Iceland Travel Diary
After an experience of a lifetime, Iceland is definitely a place that I will revisit in the future, in a different season. We spent a total of 6 days in the country and it was unbelievable to witness all of the scenic waterfalls, mountains and natural wonders. I never thought that I would say this, but I have a new appreciation for nature and greenery. I haven’t visited enough places in the world to say that this is the most beautiful place, but granted it’s probably one of them. It’s hard to explain the beauty because it’s a place that you’d have to see with your very own eyes. I tried to absorb as much as I could before I left each destination because it wasn’t something that the camera could capture and replicate. I have a terrible fear of heights, but Iceland makes you do crazy things, such as climb on top of a plane and step onto the edge of a mountain cliff. There’s a time and place for anything and Iceland was the place for everything.
After a half-hour drive from the Keflavik airport, we set foot into Reykjavik, which is the coastal capital of Iceland and the centre of historic beauty and modern landscapes. We parked our rental car and explored the rainy streets before the city woke. It was quiet, peaceful and picturesque at every corner. The first landmark we stumbled upon was the Hallgrímskirkja church and the tower can be seen seen from almost everywhere in the city. Once we made our way through most of the streets, we settled into the Kaffitár coffee shop to warm up and then made our way to our next stop, the Old Harbour. While we were here, we paid a visit to the Harpa Concert Hall & Conference Centre — this stunning building was situated between land and sea. The glass facade which covered the structure reflected both the sky and the harbour. The interior was also impressive and I gazed out the asymmetrical framed windows and admired the beauty of the city. We ended our night with a dinner at Sægreifinn, where they are famous for their lobster soup (we were really there for their bread and butter though).
On the second day, we bundled up, packed our sandwiches and started our drive to The Golden Circle. The first stop was the Þingvellir National Park, where you can see the collision of the tectonic plates. It was too windy to enjoy the site so we didn’t stay long enough to witness where the tectonic plates pulled apart. The next stop was to Gullfoss, also know as the “Golden Falls”. It wasn’t as impressive as Niagara Falls, but it was beautiful to catch the rainbow over the water. The third stop was to see the Geysers, which is a geothermal area comprised of a group of geysers. The most famous one was the Strokkur, erupting every 10 minutes. We watched it twice and each time, I was stunned at how incredible it was. We didn’t end up completing the Golden Circle because we were too exhausted to make our way up to see the Kerid Crater Lake (and there was an entrance fee) so we skipped out and drove back to Reykjavik.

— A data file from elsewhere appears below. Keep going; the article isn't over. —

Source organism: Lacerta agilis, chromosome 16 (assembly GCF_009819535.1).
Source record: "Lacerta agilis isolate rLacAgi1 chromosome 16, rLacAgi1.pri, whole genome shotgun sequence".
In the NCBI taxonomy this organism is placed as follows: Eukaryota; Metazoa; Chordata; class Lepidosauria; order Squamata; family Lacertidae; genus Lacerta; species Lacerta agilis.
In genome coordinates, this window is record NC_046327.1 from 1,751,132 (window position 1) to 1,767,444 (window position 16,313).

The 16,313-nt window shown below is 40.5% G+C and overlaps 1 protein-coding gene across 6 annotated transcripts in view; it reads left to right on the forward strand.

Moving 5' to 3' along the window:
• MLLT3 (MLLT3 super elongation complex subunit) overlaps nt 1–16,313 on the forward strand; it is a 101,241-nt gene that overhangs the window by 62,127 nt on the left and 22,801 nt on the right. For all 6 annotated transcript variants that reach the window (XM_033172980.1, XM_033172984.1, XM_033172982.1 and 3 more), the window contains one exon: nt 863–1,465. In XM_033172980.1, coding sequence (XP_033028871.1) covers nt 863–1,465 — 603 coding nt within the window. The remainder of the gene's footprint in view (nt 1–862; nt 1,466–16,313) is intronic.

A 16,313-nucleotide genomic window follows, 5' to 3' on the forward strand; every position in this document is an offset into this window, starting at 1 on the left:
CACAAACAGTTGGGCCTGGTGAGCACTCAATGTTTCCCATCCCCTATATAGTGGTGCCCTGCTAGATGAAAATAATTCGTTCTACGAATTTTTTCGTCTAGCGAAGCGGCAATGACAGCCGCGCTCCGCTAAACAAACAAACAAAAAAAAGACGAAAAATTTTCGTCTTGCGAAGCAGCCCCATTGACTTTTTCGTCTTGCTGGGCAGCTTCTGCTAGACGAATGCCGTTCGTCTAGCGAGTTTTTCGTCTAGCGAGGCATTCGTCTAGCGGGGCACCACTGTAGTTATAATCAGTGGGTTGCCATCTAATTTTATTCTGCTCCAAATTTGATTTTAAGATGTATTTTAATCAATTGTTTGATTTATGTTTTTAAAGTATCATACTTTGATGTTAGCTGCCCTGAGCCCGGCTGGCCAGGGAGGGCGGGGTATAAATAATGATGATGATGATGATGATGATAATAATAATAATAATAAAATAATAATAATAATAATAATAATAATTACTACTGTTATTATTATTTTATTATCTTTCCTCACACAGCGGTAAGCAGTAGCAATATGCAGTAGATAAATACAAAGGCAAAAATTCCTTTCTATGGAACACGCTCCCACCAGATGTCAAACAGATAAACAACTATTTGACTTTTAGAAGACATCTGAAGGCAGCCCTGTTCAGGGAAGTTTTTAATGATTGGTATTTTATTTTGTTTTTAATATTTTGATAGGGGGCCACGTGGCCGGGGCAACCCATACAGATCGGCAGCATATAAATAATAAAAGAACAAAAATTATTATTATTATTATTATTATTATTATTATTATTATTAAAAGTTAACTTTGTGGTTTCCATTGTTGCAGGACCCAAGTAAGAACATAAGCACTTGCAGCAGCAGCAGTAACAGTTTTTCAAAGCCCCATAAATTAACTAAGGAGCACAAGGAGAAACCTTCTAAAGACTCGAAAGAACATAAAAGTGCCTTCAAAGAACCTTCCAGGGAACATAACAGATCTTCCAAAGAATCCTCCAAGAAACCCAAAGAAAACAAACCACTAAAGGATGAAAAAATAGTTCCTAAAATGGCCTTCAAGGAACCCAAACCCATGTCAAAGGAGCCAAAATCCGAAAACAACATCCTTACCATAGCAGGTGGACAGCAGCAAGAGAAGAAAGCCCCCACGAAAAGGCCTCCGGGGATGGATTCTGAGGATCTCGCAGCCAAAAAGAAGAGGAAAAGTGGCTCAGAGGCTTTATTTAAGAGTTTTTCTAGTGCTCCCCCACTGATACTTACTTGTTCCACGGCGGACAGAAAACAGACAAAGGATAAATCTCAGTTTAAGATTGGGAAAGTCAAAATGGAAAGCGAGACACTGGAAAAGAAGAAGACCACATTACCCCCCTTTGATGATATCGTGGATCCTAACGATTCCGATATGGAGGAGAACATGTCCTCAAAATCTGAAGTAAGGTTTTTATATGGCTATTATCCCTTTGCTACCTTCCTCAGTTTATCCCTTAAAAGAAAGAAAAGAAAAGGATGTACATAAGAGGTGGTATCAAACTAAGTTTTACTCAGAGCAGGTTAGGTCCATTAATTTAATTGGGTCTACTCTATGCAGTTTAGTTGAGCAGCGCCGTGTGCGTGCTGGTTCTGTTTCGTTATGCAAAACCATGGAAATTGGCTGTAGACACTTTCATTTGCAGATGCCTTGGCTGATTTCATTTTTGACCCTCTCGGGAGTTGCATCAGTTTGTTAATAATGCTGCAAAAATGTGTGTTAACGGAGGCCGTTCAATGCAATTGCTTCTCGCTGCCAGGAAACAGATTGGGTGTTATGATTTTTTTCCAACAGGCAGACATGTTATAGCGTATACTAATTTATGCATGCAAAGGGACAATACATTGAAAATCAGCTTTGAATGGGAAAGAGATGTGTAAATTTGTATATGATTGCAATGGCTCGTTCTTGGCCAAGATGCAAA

We dedicated our third day to the heart of Iceland and the real reason that brought us here, the Blue Lagoon. This place has been on my bucket list for years and I was finally able to check it off. The water temperature in the bathing and swimming area of the lagoon averages 37–39 °C (99–102 °F). The geothermal spa was breathtaking and I enjoyed every minute of it. There was also a steam room and sauna available inside the facility, but we totally forgot to visit it before we left!
What was never in the itinerary ended up to be my favourite and most memorable adventure — we drove out to a little hidden treasure just 2 hours east of Reykjavik called Seljavallalaug. It was a free hot spring situated in the middle of nowhere, but look up to mountains upon mountains. Even though I can’t swim, it wasn’t going to stop me from dipping into this gem. We spent half an hour here relaxing and marvelling at the beauty of our surroundings.
On our second last day, we took our road trip out east towards Vik. The sights we saw along the way left me speechless and I was taken aback by the incredible green landscape and the snowcapped mountains that nearly touched the sky. We stopped at Skogafoss, climbed steps that left us breathless and stood at the very edge when we made it to the top. After making a brief pitstop in Vik, we drove out towards the Sólheimasandur Plane Crash. We parked our car and walked 40 minutes on the black sand beach until the plane wreck peeked through the fog and became apparent to the eyes. This site is any photographers dream and was a wonderful way to mark an end to our trip.
The best part? There were almost 24 hours of daylight so time was something we weren’t lacking — we loved exploring from dawn until dusk.